Cattle Ranching—a “best bet” for Alberta’s native prairie?
What are the grasslands?
Alberta’s Grassland Natural Region (often called simply “grasslands,” or “prairie”) spans from south-central Alberta to the USA border, from the edge of the foothills in the west to the Saskatchewan border in the east. The majority of the region has been altered by various land-use interests, including industry, urban development, and cultivation, leaving about ¼ of native grassland behind. Although this region makes up only 14% of Alberta’s overall land-base, over 75% of the province’s Species at Risk call the prairie home including burrowing owls, ferruginous hawks, prairie rattlesnakes, swift foxes, and various other animal and plant species.
What’s so special about the grasslands?
Besides the fact that the prairie supports a vast array of wildlife (many of whom are considered “at risk,”) native grasslands play a critical role in nutrient cycling, site stability (i.e. soil erosion control), carbon sequestration, and water storage. As such, this landscape is easily the most productive in Alberta. Intensive land-use or improper management of what remains of native prairie can disrupt the important ecological functions it carries out.
How can ranching help keep our grasslands healthy?
It’s important to note that Alberta’s prairie (including its wildlife) has evolved in a system of grazing. The cattle of today are essentially doing the job that roaming bison did hundreds of years ago through trampling, munching on grasses and forbs, and leaving behind their tell-tale cow patties. Therefore, in the face of major competition for land use, ranching may actually prove to be the best bet for long-term sustainability of our grassland landscape.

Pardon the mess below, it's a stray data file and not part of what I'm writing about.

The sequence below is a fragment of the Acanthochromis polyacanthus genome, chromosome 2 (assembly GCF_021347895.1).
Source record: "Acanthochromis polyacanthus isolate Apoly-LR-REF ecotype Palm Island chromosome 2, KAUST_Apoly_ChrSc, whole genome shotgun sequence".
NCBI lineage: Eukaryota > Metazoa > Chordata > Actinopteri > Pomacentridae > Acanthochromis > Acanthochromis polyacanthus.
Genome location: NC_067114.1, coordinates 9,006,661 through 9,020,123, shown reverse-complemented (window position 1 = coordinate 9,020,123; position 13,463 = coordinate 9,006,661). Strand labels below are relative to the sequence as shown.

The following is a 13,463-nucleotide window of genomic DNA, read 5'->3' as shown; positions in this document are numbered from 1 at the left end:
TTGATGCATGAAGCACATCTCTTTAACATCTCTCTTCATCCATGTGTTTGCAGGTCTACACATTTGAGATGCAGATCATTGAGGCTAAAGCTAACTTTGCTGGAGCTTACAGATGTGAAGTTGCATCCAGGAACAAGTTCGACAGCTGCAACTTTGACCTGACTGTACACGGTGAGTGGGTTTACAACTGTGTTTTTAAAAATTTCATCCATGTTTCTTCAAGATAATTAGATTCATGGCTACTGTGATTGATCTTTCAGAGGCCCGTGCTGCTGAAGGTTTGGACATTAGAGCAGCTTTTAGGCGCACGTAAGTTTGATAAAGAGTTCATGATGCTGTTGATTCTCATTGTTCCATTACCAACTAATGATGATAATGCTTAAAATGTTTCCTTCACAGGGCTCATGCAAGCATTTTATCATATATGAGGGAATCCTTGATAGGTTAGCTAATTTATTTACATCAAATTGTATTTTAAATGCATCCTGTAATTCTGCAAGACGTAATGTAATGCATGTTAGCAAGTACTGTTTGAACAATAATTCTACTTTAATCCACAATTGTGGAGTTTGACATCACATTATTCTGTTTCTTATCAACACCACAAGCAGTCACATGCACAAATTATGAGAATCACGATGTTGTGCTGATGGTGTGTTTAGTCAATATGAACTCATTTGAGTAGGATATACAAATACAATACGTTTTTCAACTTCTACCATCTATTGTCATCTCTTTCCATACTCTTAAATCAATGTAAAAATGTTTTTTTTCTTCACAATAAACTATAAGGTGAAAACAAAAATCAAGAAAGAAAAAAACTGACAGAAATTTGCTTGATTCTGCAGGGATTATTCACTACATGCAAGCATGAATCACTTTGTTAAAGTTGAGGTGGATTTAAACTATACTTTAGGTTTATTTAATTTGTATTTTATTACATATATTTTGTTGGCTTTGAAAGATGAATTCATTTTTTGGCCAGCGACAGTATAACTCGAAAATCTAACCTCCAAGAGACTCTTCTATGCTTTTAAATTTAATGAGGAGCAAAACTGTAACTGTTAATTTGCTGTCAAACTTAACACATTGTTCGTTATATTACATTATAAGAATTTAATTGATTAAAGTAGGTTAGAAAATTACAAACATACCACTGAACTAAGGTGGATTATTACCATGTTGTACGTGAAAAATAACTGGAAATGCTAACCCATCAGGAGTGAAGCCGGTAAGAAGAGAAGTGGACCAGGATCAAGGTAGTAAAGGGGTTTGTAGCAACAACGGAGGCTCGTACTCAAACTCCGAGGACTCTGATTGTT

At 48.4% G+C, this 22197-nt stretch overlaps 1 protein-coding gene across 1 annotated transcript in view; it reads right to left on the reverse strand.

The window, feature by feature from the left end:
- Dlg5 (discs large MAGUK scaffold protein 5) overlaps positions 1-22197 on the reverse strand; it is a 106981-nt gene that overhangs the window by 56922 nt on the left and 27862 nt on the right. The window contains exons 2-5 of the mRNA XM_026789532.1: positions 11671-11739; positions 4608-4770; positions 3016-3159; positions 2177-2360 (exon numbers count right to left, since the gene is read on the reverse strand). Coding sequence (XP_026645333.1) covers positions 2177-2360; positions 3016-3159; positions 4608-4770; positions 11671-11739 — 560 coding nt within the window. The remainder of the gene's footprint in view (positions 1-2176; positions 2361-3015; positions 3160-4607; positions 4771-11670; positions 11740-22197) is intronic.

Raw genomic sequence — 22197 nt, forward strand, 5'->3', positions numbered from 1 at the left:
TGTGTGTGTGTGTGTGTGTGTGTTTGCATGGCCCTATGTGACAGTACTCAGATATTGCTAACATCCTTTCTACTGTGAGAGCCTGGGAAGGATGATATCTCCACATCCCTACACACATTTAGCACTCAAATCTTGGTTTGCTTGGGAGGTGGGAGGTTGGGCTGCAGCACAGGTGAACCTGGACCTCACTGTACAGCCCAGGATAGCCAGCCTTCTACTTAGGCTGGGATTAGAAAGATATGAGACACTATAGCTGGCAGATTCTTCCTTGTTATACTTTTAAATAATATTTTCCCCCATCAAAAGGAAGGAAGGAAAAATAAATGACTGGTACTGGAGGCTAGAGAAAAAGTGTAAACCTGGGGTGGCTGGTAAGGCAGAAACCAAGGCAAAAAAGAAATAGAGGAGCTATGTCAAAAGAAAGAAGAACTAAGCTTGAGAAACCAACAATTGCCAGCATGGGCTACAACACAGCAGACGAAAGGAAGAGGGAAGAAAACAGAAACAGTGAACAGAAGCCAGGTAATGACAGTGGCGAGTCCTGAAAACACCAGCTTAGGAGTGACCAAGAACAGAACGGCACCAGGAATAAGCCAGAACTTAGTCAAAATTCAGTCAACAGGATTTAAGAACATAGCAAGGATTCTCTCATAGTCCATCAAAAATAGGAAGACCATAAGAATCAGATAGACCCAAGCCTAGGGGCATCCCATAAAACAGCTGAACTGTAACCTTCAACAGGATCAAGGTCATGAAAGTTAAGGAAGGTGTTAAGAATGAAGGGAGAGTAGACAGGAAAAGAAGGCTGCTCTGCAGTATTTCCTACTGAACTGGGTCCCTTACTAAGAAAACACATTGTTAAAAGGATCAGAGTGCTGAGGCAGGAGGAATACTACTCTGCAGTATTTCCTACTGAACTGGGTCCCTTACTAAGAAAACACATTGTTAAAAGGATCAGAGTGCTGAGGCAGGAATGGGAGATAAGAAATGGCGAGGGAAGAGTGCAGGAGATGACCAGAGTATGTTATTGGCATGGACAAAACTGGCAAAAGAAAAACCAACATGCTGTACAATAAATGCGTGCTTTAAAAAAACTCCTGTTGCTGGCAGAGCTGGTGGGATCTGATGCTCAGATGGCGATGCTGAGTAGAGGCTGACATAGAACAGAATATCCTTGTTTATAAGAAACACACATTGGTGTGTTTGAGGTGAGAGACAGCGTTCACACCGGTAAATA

What do ranchers actually DO to help maintain healthy grasslands?
Because individual plant species react differently to grazing pressure during various times of the year– some plants grow better and some decrease under pressure—an understanding of how cattle affect vegetation growth and productivity is key to proper management. Ranchers can assess the health of their land according to various benchmarks, such as type and abundance of certain plant species, amount of left-over plant matter from the previous year (often called “carry-over” or “litter”), and amount of bare ground. Based on the resulting health score, ranchers have control over how many head of cattle they put on a certain section of land, how long those cattle stay there, and even where the cattle typically hang out within that section of land by strategically using salt blocks, water sources, and gates.
In terms of wildlife, ranchers can use their cattle as a tool to help improve the habitat for a specific animal species. For instance, the Sprague’s pipit—a songbird Species at Risk—prefers moderately high vegetation in order to best hide their ground nests from predators. They are not fans of woody vegetation nearby.
Burrowing owls prefer short vegetation around their burrows because short, sparse grass allows them to better scout for predators and catch prey. However, the owls benefit from longer, denser vegetation near watering sources, as that increases their prey population of mice and voles. Burrowing owls also line their burrows and nest chambers with dried cattle manure. Theories as to why they do this vary, but it’s thought that the manure might absorb moisture and/or carbon dioxide.
Because of the various habitat needs of wildlife species and productivity differences in plant species, Operation Grassland Community recommends a heterogeneous matrix of vegetation; undergrazing can be just as problematic as overgrazing.
With the right management practices, ranching in Alberta can be a sustainable form of land-use, helping to maintain the health of our remaining native prairie while supporting the Species at Risk within it.
For more information on range health, sustainable ranching, or other resources, contact Mara Erickson—Communications Director for Operation Grassland Community—at email@example.com
Check out our newly launched film—the Conservation Caravan—at grasslandcommunity.org!